Monday, September 23, 2013

Teaching Writing: A Few Resources

Happiness Is The Longing for Repetition. (M.A. Reilly, 2009)

I. Repetition

I cannot imagine teaching writing without writing daily . Janna Malamud Smith writes:
I posit that life is better when you possess a sustaining practice that holds your desire, demands your attention, and requires effort; a plot of ground that gratifies the wish to labor and create—and, by so doing, to rule over an imagined world of your own. (Kindle Locations 66-67). 
How often do young leaners have the time and agency "to rule over an imagined world of your own"?

Steven Pressfield opens The War of Art by describing the rituals of his writing. He writes:
I get up, take a shower, have breakfast. I read the paper, brush my teeth. If I have phone calls to make, I make them. I've got my coffee now. I put on my lucky work boots and stitch up the lucky laces that my niece Meredith gave me. I head back to my office, crank up the computer. My lucky hooded sweatshirt is draped over the chair, with the lucky charm I got from a gypsy in Saintes-Maries-de-la-Mer for only eight bucks in francs, and my lucky LARGO name tag that came from a dream I once had. I put it on. On my thesaurus is my lucky cannon that my friend Bob Versandi gave me from Morro Castle, Cuba. I point it toward my chair, so it can fire inspiration into me. I say my prayer, which is the Invocation of the Muse from Homer's Odyssey, translation by T. E. Lawrence, Lawrence of Arabia, which my dear mate Paul Rink gave me and which sits near my shelf with the cuff links that belonged to my father and my lucky acorn from the battlefield at Thermopylae . It's about ten-thirty now. I sit down and plunge in. When I start making typos, I know I'm getting tired. That's four hours or so. I've hit the point of diminishing returns. I wrap for the day. Copy whatever I've done to disk and stash the disk in the glove compartment of my truck in case there's a fire and I have to run for it. I power down. It's three, three-thirty. The office is closed. How many pages have I produced ? I don't care. Are they any good? I don't even think about it. All that matters is I've put in my time and hit it with all I've got. All that counts is that, for this day, for this session, I have overcome Resistance. (Kindle Locations 70-81)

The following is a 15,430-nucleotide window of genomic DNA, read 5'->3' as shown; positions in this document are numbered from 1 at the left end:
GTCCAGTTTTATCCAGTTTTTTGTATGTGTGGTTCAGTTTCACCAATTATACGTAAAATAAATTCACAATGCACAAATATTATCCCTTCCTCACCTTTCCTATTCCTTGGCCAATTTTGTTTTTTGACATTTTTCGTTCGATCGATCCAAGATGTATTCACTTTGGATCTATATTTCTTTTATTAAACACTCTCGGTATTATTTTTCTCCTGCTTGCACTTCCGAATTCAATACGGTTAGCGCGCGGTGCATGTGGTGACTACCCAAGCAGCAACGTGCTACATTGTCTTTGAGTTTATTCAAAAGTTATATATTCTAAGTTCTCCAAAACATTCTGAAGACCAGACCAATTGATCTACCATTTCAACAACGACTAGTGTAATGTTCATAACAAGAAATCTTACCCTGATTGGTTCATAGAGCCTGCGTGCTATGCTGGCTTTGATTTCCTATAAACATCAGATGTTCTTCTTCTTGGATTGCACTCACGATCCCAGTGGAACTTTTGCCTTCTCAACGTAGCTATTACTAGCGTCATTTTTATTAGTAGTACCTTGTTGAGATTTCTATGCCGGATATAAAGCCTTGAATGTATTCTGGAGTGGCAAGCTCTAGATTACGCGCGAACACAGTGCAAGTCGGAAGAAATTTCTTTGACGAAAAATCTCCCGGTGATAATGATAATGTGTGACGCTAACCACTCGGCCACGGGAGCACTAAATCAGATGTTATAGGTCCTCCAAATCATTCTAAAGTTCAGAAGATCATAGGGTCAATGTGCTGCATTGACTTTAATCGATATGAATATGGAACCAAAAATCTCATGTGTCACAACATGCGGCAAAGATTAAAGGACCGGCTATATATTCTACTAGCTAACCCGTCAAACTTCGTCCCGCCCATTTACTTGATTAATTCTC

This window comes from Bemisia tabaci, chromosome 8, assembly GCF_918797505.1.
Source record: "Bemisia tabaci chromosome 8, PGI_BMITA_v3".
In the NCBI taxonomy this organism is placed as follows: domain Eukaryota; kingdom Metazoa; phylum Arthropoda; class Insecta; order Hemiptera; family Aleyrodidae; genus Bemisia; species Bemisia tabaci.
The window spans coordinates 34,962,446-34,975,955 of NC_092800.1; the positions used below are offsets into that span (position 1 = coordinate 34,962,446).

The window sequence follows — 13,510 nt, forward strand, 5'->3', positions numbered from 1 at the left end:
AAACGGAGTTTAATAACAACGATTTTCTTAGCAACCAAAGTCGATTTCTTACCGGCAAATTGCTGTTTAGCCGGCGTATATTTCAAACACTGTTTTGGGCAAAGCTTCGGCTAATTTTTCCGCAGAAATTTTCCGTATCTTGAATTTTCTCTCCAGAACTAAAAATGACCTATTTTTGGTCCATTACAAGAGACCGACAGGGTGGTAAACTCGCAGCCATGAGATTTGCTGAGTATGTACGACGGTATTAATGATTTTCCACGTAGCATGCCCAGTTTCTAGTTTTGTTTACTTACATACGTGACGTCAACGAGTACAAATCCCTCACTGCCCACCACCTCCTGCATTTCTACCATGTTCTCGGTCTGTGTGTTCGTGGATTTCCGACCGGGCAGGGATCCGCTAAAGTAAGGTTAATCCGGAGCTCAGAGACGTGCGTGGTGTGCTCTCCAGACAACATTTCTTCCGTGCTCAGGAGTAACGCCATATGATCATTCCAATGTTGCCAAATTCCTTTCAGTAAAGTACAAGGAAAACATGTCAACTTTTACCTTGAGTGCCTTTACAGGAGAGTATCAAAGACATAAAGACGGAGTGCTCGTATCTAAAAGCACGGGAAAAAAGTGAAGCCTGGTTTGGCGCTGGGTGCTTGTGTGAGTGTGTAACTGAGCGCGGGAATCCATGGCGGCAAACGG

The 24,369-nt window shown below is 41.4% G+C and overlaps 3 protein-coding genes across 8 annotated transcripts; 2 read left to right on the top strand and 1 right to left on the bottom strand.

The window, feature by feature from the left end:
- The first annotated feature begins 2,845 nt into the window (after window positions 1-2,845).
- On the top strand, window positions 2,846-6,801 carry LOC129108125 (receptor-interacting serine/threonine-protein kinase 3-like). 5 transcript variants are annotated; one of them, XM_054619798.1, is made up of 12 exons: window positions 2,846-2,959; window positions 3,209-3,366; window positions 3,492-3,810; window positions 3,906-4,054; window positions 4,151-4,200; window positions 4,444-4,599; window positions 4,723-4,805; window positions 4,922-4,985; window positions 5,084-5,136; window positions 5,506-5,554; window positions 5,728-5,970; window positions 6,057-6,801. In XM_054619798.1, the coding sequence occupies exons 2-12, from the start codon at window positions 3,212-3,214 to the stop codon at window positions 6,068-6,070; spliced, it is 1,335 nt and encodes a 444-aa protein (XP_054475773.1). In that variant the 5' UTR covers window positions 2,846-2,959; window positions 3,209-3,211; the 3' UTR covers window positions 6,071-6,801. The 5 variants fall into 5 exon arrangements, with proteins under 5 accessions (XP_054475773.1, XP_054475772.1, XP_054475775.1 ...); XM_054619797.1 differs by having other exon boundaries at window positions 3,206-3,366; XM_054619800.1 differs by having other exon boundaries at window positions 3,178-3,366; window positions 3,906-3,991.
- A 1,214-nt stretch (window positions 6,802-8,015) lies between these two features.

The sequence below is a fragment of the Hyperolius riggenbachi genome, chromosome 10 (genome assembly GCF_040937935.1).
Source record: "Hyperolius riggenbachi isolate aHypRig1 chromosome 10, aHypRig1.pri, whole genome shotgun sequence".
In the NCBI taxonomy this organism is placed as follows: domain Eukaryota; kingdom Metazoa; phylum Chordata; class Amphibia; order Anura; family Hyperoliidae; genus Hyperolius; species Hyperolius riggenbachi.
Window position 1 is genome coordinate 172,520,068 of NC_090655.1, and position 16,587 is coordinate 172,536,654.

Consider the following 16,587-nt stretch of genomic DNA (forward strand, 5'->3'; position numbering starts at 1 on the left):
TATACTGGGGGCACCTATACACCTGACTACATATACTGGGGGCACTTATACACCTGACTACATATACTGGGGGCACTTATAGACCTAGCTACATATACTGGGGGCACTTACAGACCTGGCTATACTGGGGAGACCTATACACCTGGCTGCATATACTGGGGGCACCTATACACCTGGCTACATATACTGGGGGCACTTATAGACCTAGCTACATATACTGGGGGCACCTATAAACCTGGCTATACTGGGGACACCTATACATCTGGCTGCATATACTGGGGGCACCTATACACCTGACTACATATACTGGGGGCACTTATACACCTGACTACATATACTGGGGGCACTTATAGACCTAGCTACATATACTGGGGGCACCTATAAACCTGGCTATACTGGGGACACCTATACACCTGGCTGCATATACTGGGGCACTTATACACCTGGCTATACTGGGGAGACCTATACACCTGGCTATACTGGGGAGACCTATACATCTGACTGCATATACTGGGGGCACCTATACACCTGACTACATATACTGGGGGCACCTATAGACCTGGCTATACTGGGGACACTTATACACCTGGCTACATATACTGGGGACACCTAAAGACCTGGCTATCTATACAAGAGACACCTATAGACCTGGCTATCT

WHAT I KNOW There's a secret that real writers know that wannabe writers don't, and the secret is this: It's not the writing part that's hard. What's hard is sitting down to write. What keeps us from sitting down is Resistance. (Kindle Locations 82-84). 

What rituals do learners make inside of classrooms?  How might these rituals inform/become content we need to learn?

II.  Loss

An odd truth, perhaps, but writing like fine teaching, requires something to have been lost--something beyond our naming and what we think we know at the beginning.  It is in this losing that the work we craft is the work we become. This is not something I think you can learn easily from reading a book about writing.  Rather, it is work that requires more of you and the you you are becoming alongside others.

So before venturing on to the list below, if you are not already writing daily, I hope you will make time to do so.  Perhaps 10 minutes a day to start...

III. A Few Lists...Largely Arbitrary

A Few Books That Inspire Me to Look Closely (Really this list is arbitrary.  Perhaps substitute with those texts you cannot help but put down/pick up/put down/pick up/Turn towards and away... and so on)

Bateson, Mary Catherine. 2010. Composing a Further Life: The Age of Active Wisdom. New York: Knopf.
Berger, John & Jean Mohr. 2011. Another Way of Telling. New York: Vintage.
Berry, Wendell. 1996. The Unsettling of America: Culture & Agriculture. Sierra Club Books.
Danticat, Edwidge. 2011. Create Dangerously: The Immigrant Artist at Work. New York: Vintage.
Diaz, Junot. 2012. This is How You Lose Her. New York: Riverhead.
Dillard, Annie. 2013. Teaching a Stone to Talk: Expeditions and Encounters, Revised Edition. New York: Perennial.
Gaiman Neil. 2013. The Ocean at the End of the Lane: Audio CD. New York: William Morrow. (I could listen to hime= read for weeks and weeks.)
Heaney, Seamus. 1997. The Spirit Level: Poems. New York: Farrar, Straus & Giroux. 
Heaney, Seamus. 2011. Human Chain: Poems. New York: Farrar, Straus & Giroux. 
hooks, bell. 1997. Bone Black: Memoirs of a Girlhood. New York: Holt.
Morrison, Toni. 2008. What Moves at the Margin: Selected Nonfiction. University Press of Mississippi.
Solnit, Rebecca. 2010. A Field Guide To Getting Lost. New York: Penguin.

A Few Books To Strengthen Your Own Art as Writer

King, Stephen. 2000. On Writing: A Memoir of the Craft. New York: Scribner.
Lamott, Anne. 2007. Bird by Bird: Some Instructions on Writing and Life. New York: Anchor Books.
Pressfield, Steven. 2011. The War of Art. New York: Black Irish Entertainment LLC.

A Few Books To Complicate Your Teaching Practices

Dyson, Anne Haas. 1993. Social Worlds of Children Learning to Write in Urban Primary Schools.New York: Teachers College Press.
Dyson, Anne Haas. 1997. Writing Superheroes: Contemporary Childhood, Popular Culture, and Classroom Literacy.New York: Teachers College Press.
****Dyson, Anne Haas.2013. ReWRITING the Basics: literacy Learning in Children's Cultures. New York: Teachers College Press.
Graves, Donald. 2003. Writing: Teachers and Children at Work –Twentieth Anniversary Edition. Portsmouth, NH: Heinemann.
Heard, Georgia and McDonough. 2009. A Place of Wonder. Portland, ME: Stenhouse Publishers.

****Reading now.

Smith, Janna Malamud. 2012. An Absorbing Errand: How Artists and Craftsmen Make Their Way to Mastery. Berkeley, CA Counterpoint.

1 comment:

  1. More inspiring recommendations.

    I am tired of academic writing, and have been trying to find time for more creative writing.